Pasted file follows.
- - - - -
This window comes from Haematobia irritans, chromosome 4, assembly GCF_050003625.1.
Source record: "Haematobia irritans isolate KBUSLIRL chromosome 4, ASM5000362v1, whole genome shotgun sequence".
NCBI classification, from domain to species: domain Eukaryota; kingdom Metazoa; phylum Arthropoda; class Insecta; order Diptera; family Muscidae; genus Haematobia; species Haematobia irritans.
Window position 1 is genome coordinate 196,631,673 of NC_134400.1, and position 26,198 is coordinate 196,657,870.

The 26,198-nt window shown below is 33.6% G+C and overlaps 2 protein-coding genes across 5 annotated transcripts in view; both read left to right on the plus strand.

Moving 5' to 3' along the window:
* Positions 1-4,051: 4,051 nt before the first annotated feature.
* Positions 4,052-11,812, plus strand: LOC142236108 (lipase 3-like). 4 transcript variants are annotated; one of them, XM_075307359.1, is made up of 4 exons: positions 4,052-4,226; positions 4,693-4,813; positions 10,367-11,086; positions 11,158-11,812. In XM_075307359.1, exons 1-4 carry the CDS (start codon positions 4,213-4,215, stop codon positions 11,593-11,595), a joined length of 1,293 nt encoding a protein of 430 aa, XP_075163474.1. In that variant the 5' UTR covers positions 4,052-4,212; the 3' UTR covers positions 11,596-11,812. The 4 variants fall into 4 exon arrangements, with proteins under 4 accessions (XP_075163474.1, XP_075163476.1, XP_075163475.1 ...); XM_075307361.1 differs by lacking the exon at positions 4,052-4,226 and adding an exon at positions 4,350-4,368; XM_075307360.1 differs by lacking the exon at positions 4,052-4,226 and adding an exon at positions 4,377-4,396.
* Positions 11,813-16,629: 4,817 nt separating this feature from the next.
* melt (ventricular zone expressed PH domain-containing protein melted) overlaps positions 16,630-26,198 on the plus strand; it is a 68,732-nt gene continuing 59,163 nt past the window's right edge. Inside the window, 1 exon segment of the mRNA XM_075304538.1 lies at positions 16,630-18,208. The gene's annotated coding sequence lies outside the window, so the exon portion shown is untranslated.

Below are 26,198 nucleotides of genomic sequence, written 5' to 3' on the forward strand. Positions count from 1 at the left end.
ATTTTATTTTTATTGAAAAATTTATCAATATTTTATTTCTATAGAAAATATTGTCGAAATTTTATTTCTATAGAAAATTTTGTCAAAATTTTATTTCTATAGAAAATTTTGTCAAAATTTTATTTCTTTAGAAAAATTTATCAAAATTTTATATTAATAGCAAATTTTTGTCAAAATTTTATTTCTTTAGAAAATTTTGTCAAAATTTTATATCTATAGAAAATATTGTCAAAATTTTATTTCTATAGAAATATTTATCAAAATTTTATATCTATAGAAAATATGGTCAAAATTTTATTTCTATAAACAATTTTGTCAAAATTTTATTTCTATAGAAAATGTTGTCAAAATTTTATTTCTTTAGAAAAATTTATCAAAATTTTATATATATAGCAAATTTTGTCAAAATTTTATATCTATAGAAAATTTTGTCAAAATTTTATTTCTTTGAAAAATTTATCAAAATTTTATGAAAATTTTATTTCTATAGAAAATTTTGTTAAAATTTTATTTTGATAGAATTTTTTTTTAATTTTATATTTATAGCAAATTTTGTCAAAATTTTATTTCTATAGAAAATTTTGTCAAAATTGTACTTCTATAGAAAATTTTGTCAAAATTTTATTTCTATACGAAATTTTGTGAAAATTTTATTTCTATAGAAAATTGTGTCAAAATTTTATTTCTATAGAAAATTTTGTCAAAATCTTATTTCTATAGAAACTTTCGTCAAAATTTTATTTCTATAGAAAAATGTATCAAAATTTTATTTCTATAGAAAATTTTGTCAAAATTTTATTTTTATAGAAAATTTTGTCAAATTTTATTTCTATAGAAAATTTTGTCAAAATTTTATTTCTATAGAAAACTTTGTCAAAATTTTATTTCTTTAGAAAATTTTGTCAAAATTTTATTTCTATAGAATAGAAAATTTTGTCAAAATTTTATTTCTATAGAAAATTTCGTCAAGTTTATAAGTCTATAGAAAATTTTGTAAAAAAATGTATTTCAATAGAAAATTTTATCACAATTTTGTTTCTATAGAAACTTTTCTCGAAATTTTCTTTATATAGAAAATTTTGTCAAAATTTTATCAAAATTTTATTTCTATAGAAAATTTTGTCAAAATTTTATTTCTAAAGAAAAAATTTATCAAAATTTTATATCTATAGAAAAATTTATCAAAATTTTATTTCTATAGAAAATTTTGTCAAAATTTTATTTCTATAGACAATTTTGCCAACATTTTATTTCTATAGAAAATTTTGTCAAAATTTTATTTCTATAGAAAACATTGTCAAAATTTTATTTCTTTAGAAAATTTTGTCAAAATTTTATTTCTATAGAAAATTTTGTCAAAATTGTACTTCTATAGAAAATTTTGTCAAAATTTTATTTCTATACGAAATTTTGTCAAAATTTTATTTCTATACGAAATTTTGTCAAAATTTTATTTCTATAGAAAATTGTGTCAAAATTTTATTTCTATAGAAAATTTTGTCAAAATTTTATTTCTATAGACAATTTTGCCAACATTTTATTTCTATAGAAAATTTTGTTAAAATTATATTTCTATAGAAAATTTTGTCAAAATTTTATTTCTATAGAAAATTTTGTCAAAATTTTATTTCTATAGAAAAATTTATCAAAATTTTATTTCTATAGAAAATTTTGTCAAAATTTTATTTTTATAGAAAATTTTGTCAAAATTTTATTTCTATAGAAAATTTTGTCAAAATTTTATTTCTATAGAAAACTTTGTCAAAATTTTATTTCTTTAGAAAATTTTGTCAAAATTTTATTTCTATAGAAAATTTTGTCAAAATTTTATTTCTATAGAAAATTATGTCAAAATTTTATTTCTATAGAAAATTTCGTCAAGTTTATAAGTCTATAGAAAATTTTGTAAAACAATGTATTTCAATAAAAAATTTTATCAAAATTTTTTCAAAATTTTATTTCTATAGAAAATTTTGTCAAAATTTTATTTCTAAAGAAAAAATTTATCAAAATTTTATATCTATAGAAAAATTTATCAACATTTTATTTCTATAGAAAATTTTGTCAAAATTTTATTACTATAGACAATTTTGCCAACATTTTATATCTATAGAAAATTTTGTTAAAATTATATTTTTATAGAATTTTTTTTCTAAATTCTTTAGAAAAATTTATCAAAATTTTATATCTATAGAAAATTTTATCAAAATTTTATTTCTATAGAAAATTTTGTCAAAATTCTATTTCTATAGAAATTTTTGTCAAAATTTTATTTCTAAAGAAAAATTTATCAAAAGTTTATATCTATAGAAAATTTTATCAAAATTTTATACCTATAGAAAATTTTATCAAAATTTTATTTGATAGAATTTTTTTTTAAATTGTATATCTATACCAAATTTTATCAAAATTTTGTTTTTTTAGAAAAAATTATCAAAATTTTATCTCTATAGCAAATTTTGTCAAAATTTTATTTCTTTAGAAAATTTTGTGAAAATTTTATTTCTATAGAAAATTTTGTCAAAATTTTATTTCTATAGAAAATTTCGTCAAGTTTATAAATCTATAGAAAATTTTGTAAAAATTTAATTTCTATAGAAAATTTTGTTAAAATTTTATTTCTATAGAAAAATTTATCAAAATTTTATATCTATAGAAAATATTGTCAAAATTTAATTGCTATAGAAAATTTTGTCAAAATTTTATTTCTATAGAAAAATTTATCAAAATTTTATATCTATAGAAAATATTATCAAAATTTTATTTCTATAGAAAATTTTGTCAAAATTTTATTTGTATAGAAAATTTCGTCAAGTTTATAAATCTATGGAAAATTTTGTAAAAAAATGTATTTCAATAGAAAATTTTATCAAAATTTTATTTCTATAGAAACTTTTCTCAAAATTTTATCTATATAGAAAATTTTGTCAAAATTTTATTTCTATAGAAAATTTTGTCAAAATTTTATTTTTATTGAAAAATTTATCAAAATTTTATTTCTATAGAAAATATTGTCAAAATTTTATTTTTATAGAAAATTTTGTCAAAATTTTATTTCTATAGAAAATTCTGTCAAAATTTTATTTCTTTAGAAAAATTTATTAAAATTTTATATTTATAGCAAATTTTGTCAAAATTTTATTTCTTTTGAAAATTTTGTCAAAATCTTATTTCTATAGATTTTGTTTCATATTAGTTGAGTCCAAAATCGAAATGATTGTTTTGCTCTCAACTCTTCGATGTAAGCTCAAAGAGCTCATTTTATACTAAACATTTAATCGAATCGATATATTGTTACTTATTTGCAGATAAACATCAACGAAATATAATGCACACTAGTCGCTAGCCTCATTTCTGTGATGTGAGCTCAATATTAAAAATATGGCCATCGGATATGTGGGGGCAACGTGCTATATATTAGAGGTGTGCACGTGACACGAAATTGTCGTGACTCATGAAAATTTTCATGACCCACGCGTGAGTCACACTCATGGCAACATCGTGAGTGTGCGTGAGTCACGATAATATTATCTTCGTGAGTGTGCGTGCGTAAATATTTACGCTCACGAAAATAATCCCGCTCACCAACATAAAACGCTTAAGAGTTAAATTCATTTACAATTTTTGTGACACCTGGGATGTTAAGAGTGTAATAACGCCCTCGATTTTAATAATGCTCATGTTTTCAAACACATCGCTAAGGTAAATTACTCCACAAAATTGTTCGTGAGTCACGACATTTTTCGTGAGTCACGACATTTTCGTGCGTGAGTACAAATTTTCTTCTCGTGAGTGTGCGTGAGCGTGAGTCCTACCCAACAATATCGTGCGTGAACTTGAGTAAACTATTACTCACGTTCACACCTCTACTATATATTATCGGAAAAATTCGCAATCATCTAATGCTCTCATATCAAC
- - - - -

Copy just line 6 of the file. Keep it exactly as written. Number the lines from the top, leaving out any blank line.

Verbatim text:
Moving 5' to 3' along the window: